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  • Writer's pictureDenis Green

China Sports Business Weekly | 29th May

Welcome to the latest edition of the China Sports Business Weekly.

In the news this week: Tencent donates to PSG Foundation, UFC athletes compete in popular variety show, 11 professional football clubs disqualified, Zhang Weili features with Estée Lauder, the early adopters in sports + commerce live streams, ANTA CEO sees positive future, Tencent to invest $70B in high-tech areas, plus the best creatives, and Top 10 NFL clubs on Weibo. 

In this week’s From The Top, we spoke with Greg Turner, Founder and Managing Director, Shenzhen High Performance Event Management, about China’s entertainment industry returning to life, what changes he expects to see, new opportunities, being realistic, and where it will be in 5 years.

Top Industry News

1) Tencent Donates PPE to PSG Foundation 

Paris Saint-Germain’s stadium Parc des Princes received 150K face masks and 10K pairs of protective glasses courtesy of the charity foundation run by the Chinese global technology company, Tencent. Several important charities supported by the Paris Saint-Germain Foundation will take delivery of these face masks and protective glasses in the coming days. Read more on PSG (English) and Tencent (Chinese)

2) UFC Takes Centre Stage in Popular China Variety Show 

Filmed at the UFC Performance Institute Shanghai, Ultimate Fighting Championship (UFC) athletes took part in one of the country’s most popular Chinese variety shows ‘Go Fighting’, broadcasted on one of China’s top TV stations - Dragon TV. As part of the show, well-known UFC athletes Li Jingliang and Yan Xiaonan competed in the octagon against some of China’s biggest celebrity names. The show was also broadcast online on iQIYI, Tencent, and Youku. Watch the show rerun here

3) 11 Professional Clubs Disqualified Due to Wage Arrears

The Chinese Football Association (CFA) has come out with guns blazing by disqualifying 11 clubs from professional leagues due to wage arrears, while five clubs decided to withdraw from professional football. Of 11 clubs, four competed in the second-tier last year and seven in the third-division. Read more on Xinhua (English) and The Beijing News (Chinese)

4) Zhang Weili Signs with Estée Lauder

Asia’s first-ever UFC champion has become a marketer’s dream and role model for many in recent years. Her rise to the top hasn’t gone unnoticed, as international brands such as Estée Lauder have signed up the athlete as part of their new brand campaigns. Read more on Ecosports (Chinese)

5) Asian Ecommerce Live Streams Attract Early-mover Sports Properties Ecommerce live streams are a growing phenomenon in online retail in China. SportBusiness takes a look at the early adopters in this space which will likely spread worldwide. Read more on SportBusiness (English)

6) ANTA CEO Confident for Sports Industry Future The Chairman and CEO of the Chinese sportswear brand claimed the effects of COVID-19 could bring opportunities for all business owners. He proposed to the national legislature that focusing on tax cuts and financial support for minor enterprises could stabilise the job market and stimulate consumption amid the global pandemic. Read more on Xinhua (English) and Xinhua (Chinese)

Best of the Rest

The ‘Iron Hammer’ to Air June 7

The documentary film that focuses on Chinese volleyball icon Lang Ping is set to premiere on the Olympic Channel on June 7. As part of the "We Are One: A Global Film Festival", the film centres around the career of Lang Ping as a player and her move to the United States, leading to spells as the national team coach of both countries. All funds from the festival will go to the COVID-19 solidarity relief fund for the World Health Organization. Read more on Olympic Channel (English) and Sina (Chinese) Tencent Pledges $70B Investment in High-tech Areas The Chinese technology giant will invest $69.9B over the next five years in areas from cloud computing to artificial intelligence, focusing on building huge data centers containing more than one million servers each. It will also build new industrial parks and innovation centers. Read more on CNBC (English) and Xinhua (Chinese)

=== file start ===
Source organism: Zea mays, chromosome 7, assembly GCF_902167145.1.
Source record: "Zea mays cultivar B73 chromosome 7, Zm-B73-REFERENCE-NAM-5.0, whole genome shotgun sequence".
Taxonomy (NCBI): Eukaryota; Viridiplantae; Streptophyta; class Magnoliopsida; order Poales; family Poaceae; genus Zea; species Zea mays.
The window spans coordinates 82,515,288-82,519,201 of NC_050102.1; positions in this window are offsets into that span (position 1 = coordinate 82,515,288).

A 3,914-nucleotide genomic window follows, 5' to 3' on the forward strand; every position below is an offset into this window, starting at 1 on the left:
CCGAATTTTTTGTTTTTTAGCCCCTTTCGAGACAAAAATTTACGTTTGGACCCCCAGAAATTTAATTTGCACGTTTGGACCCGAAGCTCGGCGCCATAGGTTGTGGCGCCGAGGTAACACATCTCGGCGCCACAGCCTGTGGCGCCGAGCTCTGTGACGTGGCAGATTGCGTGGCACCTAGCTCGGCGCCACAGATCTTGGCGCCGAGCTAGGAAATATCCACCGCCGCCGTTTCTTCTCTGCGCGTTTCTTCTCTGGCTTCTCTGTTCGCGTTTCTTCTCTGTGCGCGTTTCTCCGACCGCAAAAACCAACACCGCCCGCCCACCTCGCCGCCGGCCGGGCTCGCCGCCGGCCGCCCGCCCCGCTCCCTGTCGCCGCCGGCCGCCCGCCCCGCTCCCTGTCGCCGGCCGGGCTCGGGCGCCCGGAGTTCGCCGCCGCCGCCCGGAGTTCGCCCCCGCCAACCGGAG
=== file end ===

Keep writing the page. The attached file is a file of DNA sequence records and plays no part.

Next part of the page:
Video of the Week

DRL Hits 1M Followers on Weibo The Drone Racing League (DRL) celebrated reaching its 1M follower milestone on Weibo by producing a creative video of Racer 4 bursting a balloon filled with roses.

Esports News

Tencent Esports Hosts First Educational Workshop

The private workshop invited multiple esports professionals, educational company leaders, and university representatives to Shenzhen. Tencent highlighted the esports educational project is one of its seven core businesses, and depends on three aspects to build the system: public education, professional education, and academic degree education. Read more on Esports Observer (English) Tencent (Chinese)

From The Top

Greg Turner, Founder and Managing Director, Shenzhen High Performance Event Management 1. As China's offline events industry returns to life, what standards need to be met for event attendees to feel comfortable in?

I’d say the most important thing for attendees is government support and their OK it’s safe to proceed.

But beyond that, China is in the unique position of both being the country where the virus originated and also the first major economy to start their journey to recovery. Regarding events, you might remember there was an initial effort back in March to reopen movie cinemas and get the CBA up and running. Both initiatives fell flat following a couple words from Xi Jinping questioning the effort and stressing the need to focus on the core parts of the economy. So that essentially gave the virus and our response more time to play out.

So the wheel doesn’t need to be reinvented to get events up and running again. People know they’ll have to do things like wear masks, get their temperature checked and register with their real name to attend the event. They’ve been through it already many times over the past few months.

We’re also still dealing with a situation where medium and large sized events aren’t allowed. So that means no stadia or arena events and thus no sports events. I’m pretty sure we’re just one step away in what’s been a very orderly and gradual reopening. Once theatres and performance halls are safely reopened, stadia and arena will be next. But until that happens, it’s still a bit of an unknown what things will look like.